In short, no.
Cliff Lee is a stud. A rock solid ace who makes batters look foolish and guarantees his team that they have a chance to win every single time out. Missing out on a guy like that is never good.
However,as previously stated, had the Yankees signed Cliff Lee to a seven year contract, by 2013 the Yankees would be indebted over $130 million to a bunch of guys aged 33 and over. Very good players, yes, but players on the decline. That's a lot of money being handed out to players whose best years are behind them.
So where are the Yankees without Lee? Well, definitely in the short term, not as powerful a juggernaut as they would have been. There is a hole in the rotation—no question decisions need to be made between now and Opening Day. But what the "Failure to Sign Lee" forces the Yankees to do—hopefully—is to take their medicine.
There are a couple of the directions the Yankees can go in 2011 and beyond. Most likely, the Yankees are going to do everything they possibly can to go get another starter. And that's fine.
Truthfully there ain't much out there. Justin Duchscherer, Brandon Webb and the lot are gambles at best. There's talk the Yankees might try to trade for Twins starter Kevin Slowey. But you know the Twins would ask for the world for a middling pitcher considering they know the Yankees are dealing from weakness. The Yankees will find someone off the scrap heap and hopefully not pay too much in the process.
The other option—and the one I hope they take—is to give their farm system a chance. Cashman for years now has said that the Yankees have to get younger, have to get cheaper, have to start using their own kids—all the while doing exactly the opposite.
Now, realizing the Yankees can't always buy a rotation, they might actually have to what every other team in the major leagues does (except seemingly Philadelphia). Bring up a kid from their farm system and go through the growing pains as they learn how to pitch in the bigs. As Mike Silva reported earlier, this isn't an option the Yankees are comfortable with—but come on, is Ricky Nolasco the long term answer? Jeremy Bonderman? Why not go from within and try to build one of your own?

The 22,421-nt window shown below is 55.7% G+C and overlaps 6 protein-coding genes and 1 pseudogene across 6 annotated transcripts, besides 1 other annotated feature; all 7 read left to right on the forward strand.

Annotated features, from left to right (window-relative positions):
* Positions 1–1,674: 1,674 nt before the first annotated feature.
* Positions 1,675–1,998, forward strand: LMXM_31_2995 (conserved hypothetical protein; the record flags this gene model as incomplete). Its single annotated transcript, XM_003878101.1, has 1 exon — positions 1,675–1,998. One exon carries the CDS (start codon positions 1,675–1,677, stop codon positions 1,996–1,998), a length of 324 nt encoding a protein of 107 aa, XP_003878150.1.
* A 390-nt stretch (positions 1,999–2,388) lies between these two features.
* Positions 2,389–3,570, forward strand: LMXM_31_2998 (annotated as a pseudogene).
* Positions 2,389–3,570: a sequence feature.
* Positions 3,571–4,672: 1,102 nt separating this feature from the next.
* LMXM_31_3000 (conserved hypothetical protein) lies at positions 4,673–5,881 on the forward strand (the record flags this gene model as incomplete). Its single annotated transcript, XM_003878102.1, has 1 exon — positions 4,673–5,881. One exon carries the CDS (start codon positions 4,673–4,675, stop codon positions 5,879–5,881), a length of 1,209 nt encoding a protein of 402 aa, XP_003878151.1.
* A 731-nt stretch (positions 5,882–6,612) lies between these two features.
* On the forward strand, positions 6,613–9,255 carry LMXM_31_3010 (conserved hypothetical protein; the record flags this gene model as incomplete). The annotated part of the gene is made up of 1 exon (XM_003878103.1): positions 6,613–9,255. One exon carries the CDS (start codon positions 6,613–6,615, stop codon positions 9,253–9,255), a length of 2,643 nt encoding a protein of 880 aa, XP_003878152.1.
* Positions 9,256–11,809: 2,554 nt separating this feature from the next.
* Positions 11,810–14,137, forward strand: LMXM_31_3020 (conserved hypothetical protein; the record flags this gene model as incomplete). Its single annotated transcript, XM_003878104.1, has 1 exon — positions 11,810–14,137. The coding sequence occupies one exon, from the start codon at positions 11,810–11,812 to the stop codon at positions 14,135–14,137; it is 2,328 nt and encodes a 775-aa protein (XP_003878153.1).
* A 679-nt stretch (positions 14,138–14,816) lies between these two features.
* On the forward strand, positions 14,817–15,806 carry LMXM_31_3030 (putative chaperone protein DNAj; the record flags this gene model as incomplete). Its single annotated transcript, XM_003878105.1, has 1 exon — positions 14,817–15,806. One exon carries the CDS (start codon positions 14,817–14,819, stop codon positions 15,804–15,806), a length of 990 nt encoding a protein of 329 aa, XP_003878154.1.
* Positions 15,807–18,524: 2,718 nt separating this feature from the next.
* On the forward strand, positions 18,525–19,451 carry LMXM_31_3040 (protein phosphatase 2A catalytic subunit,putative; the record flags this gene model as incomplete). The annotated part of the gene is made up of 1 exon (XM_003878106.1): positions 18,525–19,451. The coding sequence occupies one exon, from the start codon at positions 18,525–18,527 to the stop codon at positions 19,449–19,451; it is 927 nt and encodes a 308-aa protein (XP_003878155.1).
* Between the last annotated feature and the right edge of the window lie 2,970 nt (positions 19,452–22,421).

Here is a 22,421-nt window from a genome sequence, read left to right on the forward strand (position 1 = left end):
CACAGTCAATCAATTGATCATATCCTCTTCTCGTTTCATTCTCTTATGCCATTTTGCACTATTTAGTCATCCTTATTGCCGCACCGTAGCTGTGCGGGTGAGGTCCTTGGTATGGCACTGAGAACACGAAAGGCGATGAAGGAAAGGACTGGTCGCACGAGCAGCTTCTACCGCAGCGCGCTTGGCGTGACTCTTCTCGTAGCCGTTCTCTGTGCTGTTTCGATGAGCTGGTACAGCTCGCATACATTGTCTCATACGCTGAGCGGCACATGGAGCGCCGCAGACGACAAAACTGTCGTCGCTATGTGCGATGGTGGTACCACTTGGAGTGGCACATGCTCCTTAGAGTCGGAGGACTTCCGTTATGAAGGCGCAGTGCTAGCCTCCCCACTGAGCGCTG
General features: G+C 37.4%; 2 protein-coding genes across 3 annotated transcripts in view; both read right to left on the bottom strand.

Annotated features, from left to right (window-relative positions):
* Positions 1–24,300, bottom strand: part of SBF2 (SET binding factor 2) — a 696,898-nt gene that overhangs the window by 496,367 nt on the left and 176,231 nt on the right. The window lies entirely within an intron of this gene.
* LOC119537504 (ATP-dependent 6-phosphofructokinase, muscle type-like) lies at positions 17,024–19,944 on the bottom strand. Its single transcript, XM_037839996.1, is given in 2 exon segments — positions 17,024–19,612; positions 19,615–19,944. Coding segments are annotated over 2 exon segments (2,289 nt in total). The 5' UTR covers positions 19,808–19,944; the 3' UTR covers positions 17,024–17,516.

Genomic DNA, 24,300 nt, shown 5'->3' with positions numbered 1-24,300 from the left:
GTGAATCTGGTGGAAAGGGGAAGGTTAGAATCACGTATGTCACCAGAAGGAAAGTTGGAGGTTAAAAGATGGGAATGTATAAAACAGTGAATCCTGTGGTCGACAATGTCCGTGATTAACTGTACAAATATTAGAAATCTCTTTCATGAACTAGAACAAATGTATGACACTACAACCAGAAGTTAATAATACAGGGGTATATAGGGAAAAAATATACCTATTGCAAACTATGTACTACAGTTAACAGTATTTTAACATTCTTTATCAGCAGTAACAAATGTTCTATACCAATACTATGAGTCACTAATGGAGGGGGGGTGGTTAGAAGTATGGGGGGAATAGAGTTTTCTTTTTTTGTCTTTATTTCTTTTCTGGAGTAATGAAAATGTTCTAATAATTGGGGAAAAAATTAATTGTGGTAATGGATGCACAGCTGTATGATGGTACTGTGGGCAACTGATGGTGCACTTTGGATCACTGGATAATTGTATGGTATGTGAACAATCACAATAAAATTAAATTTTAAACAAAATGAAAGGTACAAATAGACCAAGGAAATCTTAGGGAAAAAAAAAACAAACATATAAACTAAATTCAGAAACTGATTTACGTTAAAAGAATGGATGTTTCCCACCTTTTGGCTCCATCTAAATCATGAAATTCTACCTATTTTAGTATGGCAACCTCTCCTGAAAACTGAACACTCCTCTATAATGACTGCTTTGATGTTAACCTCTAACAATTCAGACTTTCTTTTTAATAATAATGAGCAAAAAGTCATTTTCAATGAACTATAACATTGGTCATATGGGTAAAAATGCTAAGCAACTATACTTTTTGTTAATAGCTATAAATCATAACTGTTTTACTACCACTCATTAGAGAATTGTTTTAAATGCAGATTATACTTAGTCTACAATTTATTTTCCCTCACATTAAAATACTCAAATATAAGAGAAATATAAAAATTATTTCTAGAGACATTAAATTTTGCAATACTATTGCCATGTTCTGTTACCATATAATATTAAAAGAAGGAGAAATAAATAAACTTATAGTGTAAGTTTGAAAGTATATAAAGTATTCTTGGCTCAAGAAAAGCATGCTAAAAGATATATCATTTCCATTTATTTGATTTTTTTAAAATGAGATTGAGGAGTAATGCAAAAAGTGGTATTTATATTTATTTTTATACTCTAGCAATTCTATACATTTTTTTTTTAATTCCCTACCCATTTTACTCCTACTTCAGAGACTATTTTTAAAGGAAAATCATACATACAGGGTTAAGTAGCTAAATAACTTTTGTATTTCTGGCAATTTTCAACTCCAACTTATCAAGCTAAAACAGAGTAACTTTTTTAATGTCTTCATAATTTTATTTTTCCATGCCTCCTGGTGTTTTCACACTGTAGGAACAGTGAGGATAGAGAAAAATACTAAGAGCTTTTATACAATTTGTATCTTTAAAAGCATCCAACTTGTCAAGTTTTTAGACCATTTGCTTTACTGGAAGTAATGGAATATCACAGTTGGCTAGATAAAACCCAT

Look, last year's Yankees team won 95 games. Should Andy Pettitte come back—and I think the Yankees are going to give him oodles of cash to make sure that he does—the Yankee rotation won't be in the terrible shape everyone seems to think it will be in. With Pettitte back, the Yankee rotation is still better than 80 percent of most teams. Sabathia, Hughes and Pettitte make a nice front three. And if new pitching coach Larry Rothschild can work even a little bit of magic with A.J. Burnett and get him to a place of halfway-reliability, that means the Yankees would have four awesome-to-decent starters.
I sincerely hope the Yankees ultimately make the choice they have been doing their best to avoid, and that's going with their kids. There is no magic bullet out there in free agency. No hidden gem someone missed. All you have are busted shoulders and head cases.
Why not try to mold your own starter? Ivan Nova showed enough in a cup of coffee call-up late last year to at least get a shot at the five spot. Down the line, after Pettitte retires, the Yankees could turn to promising kids Dellin Betances, Manny Banuelos, Hector Noesi, Andrew Brackman, Shaeffer Hall, Adam Warren and Graham Stoneburner. And look, seriously, no one seriously thinks all of these kids will turn out to be quality pitchers, but if even just one makes it, that's a reliable starter pitching for 10 years in your staff, and that you control for a long while. And heck, what if two kids make it? Isn't that a chance worth taking?
At the very, very least, it will be cheaper than the alternative, spending money and prospects on a guy who—bet the farm—you know won't be the answer.